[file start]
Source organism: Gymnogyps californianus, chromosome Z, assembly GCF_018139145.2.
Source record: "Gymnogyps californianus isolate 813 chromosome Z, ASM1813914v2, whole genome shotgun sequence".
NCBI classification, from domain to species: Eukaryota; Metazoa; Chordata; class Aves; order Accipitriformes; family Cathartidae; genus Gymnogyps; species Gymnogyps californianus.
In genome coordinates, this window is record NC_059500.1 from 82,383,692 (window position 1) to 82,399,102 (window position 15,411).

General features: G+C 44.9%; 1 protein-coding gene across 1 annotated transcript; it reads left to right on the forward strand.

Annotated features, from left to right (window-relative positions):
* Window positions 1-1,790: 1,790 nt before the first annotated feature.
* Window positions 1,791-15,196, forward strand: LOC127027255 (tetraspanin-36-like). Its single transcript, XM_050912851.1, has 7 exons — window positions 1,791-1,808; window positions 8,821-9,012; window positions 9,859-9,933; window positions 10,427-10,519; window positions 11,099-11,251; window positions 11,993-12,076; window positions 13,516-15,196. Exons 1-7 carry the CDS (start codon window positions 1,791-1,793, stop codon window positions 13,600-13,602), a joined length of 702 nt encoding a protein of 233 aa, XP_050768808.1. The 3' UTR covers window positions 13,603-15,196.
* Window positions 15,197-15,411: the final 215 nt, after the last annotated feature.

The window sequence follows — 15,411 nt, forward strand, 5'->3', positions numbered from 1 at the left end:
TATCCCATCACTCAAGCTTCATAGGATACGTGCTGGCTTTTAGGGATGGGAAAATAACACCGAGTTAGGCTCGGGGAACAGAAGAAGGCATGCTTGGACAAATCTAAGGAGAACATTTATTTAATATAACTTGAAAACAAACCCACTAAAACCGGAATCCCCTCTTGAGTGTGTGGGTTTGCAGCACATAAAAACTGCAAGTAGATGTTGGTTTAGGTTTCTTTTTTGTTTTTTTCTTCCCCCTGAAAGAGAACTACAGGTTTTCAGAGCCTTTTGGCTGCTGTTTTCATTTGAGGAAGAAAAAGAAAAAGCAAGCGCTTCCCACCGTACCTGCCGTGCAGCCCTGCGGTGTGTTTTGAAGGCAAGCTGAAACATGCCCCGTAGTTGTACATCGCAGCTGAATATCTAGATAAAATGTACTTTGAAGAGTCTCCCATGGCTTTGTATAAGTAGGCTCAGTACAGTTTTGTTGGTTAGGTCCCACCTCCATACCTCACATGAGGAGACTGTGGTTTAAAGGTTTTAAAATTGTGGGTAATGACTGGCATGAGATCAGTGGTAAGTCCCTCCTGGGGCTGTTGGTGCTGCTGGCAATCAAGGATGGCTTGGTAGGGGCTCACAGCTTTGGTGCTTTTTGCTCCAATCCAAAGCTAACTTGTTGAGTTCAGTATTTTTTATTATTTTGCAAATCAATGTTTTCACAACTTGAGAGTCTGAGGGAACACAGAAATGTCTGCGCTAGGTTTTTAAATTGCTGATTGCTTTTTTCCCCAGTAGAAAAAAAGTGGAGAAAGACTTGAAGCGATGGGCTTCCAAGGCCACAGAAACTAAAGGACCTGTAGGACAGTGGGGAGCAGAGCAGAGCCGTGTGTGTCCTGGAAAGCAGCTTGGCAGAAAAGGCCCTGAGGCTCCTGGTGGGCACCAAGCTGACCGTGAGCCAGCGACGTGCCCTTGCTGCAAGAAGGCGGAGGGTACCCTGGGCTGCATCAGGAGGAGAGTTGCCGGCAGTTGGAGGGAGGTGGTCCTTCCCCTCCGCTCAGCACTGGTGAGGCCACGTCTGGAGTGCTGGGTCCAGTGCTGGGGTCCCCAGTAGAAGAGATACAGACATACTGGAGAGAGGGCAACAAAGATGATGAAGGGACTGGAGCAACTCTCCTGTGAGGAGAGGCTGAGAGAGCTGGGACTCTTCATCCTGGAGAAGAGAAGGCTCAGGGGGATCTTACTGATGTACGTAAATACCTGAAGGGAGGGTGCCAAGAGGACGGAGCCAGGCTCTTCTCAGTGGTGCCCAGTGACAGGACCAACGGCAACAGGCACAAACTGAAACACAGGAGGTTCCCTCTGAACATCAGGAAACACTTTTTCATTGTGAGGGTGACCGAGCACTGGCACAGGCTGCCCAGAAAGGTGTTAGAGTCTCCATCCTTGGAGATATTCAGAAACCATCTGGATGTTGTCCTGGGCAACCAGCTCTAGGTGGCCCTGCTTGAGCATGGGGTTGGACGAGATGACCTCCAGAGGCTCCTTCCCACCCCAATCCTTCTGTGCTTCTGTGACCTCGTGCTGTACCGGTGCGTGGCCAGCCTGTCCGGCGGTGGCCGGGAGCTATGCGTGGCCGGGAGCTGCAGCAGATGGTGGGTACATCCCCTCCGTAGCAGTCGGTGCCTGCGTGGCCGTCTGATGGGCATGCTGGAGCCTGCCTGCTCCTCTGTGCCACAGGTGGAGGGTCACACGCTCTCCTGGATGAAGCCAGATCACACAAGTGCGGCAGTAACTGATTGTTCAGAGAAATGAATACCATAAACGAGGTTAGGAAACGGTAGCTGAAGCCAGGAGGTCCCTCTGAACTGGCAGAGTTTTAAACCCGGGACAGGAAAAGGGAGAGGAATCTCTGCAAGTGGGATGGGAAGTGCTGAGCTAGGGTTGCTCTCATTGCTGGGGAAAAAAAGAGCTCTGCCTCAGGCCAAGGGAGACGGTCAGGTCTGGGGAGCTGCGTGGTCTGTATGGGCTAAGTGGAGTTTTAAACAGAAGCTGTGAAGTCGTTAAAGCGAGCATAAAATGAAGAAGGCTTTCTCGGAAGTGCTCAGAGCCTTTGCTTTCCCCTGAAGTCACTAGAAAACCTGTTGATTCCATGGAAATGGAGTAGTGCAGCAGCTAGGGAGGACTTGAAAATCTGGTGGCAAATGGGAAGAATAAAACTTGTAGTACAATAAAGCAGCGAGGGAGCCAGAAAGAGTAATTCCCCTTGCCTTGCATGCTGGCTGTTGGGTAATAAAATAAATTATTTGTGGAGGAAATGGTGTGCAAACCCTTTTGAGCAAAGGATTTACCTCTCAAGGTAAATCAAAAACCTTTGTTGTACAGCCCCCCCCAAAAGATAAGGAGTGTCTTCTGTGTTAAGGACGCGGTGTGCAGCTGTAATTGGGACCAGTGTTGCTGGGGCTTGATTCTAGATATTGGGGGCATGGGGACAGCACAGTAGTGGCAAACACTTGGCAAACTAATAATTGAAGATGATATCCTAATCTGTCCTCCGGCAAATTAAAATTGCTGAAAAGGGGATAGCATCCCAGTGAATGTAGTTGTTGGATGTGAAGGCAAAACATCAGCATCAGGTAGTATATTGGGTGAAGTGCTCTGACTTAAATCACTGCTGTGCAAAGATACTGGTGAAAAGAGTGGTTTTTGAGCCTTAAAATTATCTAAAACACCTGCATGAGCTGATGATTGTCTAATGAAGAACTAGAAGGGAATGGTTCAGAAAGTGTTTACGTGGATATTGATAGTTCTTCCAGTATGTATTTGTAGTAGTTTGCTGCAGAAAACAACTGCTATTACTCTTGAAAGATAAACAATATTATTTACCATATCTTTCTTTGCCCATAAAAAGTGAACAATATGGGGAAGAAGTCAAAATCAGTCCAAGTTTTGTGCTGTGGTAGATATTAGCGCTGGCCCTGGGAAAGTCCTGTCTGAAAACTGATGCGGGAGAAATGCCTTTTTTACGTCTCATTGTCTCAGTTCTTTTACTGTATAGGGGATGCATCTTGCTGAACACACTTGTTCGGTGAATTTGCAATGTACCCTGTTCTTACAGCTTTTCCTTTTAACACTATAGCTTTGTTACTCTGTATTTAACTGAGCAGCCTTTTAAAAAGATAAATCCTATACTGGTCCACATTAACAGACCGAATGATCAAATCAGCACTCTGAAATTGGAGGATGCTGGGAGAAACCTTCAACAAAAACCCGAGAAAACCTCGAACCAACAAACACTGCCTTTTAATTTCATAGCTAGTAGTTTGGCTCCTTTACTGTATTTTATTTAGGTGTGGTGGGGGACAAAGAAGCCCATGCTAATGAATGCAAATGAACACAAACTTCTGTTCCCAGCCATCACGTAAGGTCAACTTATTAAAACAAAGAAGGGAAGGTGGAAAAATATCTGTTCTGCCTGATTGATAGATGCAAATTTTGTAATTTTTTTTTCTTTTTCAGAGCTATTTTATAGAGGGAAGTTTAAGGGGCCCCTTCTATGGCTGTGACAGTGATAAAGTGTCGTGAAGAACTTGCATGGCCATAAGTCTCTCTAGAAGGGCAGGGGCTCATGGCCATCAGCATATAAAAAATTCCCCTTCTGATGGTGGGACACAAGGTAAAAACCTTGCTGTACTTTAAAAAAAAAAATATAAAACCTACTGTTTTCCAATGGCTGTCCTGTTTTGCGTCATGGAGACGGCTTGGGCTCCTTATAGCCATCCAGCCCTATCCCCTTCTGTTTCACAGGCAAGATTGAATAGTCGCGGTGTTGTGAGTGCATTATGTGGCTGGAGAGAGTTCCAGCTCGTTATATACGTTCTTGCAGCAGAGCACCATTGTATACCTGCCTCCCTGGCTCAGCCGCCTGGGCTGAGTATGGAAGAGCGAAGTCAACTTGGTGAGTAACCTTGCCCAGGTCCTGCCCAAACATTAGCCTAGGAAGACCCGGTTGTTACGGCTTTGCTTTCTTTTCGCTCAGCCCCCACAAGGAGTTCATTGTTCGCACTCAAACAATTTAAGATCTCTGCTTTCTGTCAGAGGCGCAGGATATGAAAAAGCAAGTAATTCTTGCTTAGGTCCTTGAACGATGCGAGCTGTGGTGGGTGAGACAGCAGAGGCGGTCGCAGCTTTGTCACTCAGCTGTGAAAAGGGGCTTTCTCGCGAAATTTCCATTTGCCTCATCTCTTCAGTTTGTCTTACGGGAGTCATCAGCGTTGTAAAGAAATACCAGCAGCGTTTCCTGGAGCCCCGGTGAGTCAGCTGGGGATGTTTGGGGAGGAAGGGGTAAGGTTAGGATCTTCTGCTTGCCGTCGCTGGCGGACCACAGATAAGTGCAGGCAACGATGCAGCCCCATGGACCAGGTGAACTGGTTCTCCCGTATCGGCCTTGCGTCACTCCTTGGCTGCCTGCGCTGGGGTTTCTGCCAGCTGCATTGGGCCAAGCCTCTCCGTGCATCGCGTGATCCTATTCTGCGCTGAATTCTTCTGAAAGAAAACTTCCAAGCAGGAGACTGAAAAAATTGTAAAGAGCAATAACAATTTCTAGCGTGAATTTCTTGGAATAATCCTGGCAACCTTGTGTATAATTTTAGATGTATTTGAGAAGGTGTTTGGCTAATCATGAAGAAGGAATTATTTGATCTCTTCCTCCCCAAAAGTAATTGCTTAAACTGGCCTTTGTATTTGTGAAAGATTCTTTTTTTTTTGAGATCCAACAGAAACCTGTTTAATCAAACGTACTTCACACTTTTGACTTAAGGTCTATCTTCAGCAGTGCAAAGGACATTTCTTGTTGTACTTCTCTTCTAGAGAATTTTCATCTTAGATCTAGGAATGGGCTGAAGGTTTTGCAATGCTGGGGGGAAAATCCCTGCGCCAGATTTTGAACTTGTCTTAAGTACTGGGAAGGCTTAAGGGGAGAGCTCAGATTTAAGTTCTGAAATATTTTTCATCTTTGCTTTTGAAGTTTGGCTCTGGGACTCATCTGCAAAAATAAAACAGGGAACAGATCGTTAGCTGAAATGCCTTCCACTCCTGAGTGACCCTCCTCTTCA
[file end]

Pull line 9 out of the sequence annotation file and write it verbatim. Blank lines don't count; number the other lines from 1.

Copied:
* Window positions 15,197-15,411: the final 215 nt, after the last annotated feature.